Tuesday, September 18, 2007

Rainbow Fondue

I spent this last weekend with 300 women at a retreat in Northern Minnesota. I found out later that the weekend was rainbow themed. Not that there was much diversity – they were all pretty much white Mennonites from both sides of the border; but I guess it was a time of thinking like Noah that God’s promises are true. The theme song was “Mine, Mine, Mine, Jesus is Mine” and the entrance was decorated with a small fountain, a garden-variety trellis, and a variety of potted plants. The basketball hoops in the church gymnasium had been shunted to the side and during the tea time were replaced by cascading chocolate fondu pots which bubbled continuously like a springs at Yellowstone National Park without the smell of sulfur. My job was to serve the “ladies” (as Mennonite women are called) Rainbow Amaretto Tea during the tea time which in terms of aesthetics and ritual was the unquestioned climax of the weekend.

My favorite part was the sale counter at the front of the gym/rainbow park fantasia. Rows of pristine tea sets straight from the set of an eighties version of Pride and Prejudice or Love Came Softly were flanked by startling hand-molded baby-dolls which were nested neatly in delicate tea cups (two essential symbols of Mennonite female identity combined!). Resting on the wings were copies of the Eldredges’ 2005 (?) female explainer Captivating and other handicrafts and embroidery. Co-incidentally copies of a second edition of Dorcus Smucker’s book Ordinary Days were also available for sale.

Dorcus was the keynote speaker at this ladies retreat (I wonder if she knew about the rainbow theme and what she said about it? They turned off the intercom so we couldn’t hear what was going on). She reads this blog sometimes she says so maybe she will let us know. Dorcus likes to act like Margaret Mead at events like this (not in a pubescent Samoan fashion I’m sure but in the general “Mother of Anthropology” sort of way); I wonder what she thought? With a bunch of relatives and pseudo-relatives at this one it was hard for me to really put on my inner Franz Boas or Clifford Geertz (and being excluded from the workshops and lecture sessions as a bearded male “server” did not help give balance to my critique). Yet the ritual and material culture of the place does seem to suggest a few things. I should have taken better notes in order to be more exacting, but my over-all impression is that the Ann of Green Gables-style princess in pure white with golden hair piled high on a sun drenched stroll under an Asiatic parasol still ranks as the leading archetype of Mennonite feminine romanticism. While serving what I was made to understand to be “Kievian” Chicken, I was struck by the shear thrall of the ritualized events as they were unfurled in undulating waves of (what to me seemed) kitsch and cliché, the anticipation was thick: What would happen next?, Who should receive the next round of applause? One black-haired, doe-eyed, 15-year-old girl put it this way, “This is just so intense! It all happens so fast! Like I know I heard everything people said, but I don’t know if I can remember it well enough to apply it to my life. There is just so much to digest.” Things happened fast here. In this chocolate heaven-rainbow dream/gymnasium it became clear how easily the males in the room could be regarded as secondary humans, there to serve the needs of the ladies, and how easily Mennonite ladies can do what they want when they set their minds toward a certain image of possible roles in a world where they make the rules for the weekend.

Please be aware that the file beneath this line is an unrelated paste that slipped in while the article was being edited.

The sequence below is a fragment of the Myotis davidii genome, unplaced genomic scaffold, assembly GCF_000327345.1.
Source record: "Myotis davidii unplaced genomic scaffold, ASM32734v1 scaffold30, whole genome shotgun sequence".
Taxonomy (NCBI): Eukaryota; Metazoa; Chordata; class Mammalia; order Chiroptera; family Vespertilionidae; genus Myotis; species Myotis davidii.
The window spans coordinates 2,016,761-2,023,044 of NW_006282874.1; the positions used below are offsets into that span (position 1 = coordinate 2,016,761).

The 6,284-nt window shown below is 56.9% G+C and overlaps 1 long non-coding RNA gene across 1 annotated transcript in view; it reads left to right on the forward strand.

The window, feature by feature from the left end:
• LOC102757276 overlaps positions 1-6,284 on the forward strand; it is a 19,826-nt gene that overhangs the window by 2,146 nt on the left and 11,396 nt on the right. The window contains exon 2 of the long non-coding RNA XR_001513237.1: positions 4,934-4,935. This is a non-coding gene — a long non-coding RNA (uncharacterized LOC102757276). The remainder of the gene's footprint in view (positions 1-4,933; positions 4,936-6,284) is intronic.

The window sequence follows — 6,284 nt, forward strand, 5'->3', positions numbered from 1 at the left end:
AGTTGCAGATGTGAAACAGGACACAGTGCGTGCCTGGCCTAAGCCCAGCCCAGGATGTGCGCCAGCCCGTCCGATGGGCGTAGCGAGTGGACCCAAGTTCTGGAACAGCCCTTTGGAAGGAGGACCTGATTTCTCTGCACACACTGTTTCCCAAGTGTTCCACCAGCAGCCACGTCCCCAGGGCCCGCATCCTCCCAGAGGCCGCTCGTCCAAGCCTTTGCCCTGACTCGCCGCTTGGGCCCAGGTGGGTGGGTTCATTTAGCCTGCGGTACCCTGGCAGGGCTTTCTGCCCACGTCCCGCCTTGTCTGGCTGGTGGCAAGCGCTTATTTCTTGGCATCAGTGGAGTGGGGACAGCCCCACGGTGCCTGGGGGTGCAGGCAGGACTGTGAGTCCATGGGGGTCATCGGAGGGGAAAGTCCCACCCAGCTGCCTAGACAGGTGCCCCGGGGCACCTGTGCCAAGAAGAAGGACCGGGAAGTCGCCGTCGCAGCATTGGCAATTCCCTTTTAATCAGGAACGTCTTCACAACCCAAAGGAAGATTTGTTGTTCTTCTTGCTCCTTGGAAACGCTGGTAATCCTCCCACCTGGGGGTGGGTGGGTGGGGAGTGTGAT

Blogger Marilyn said...

awww, darren. u r such a respectable, servant-like, mennonite boy. i m sure all the "ladies" enjoyed bossing u around 4 the weekend. :)

7:44 PM  
Anonymous Harlan said...

Which would you prefer Darrin, the breathless, white clad, golden-haired, sun drenched Ann of green gables princess or the Warrior princess of the Eldrigdes?

7:54 PM  
Blogger Dorcas said...

I guess I saw the rainbows in their original sense of the symbol of a promise rather than of diversity, New Age thought, or any number of more recent hijackings.
Interesting that where you saw not much diversity, others saw a lot of it. But then, (cough) you're from NYC, aren't you?
It was good to meet you and also to catch up with your lovely wife.

7:10 AM  
Blogger Dorcas said...

RYC--Chuckle. You write whatever you want on your blog, whether I might like it or not, you hear?

9:08 PM  
Anonymous Karen Layman said...

Can't help smiling at your observations. Thanks for lending a hand and (hopefully) not taking offense at being "bossed around by women who have set their minds to what needs to happen".

4:49 PM  
Anonymous Karen Layman said...

and....for the purpose of clarification.....it was Chicken Cordon Bleu. :-)

4:56 PM  

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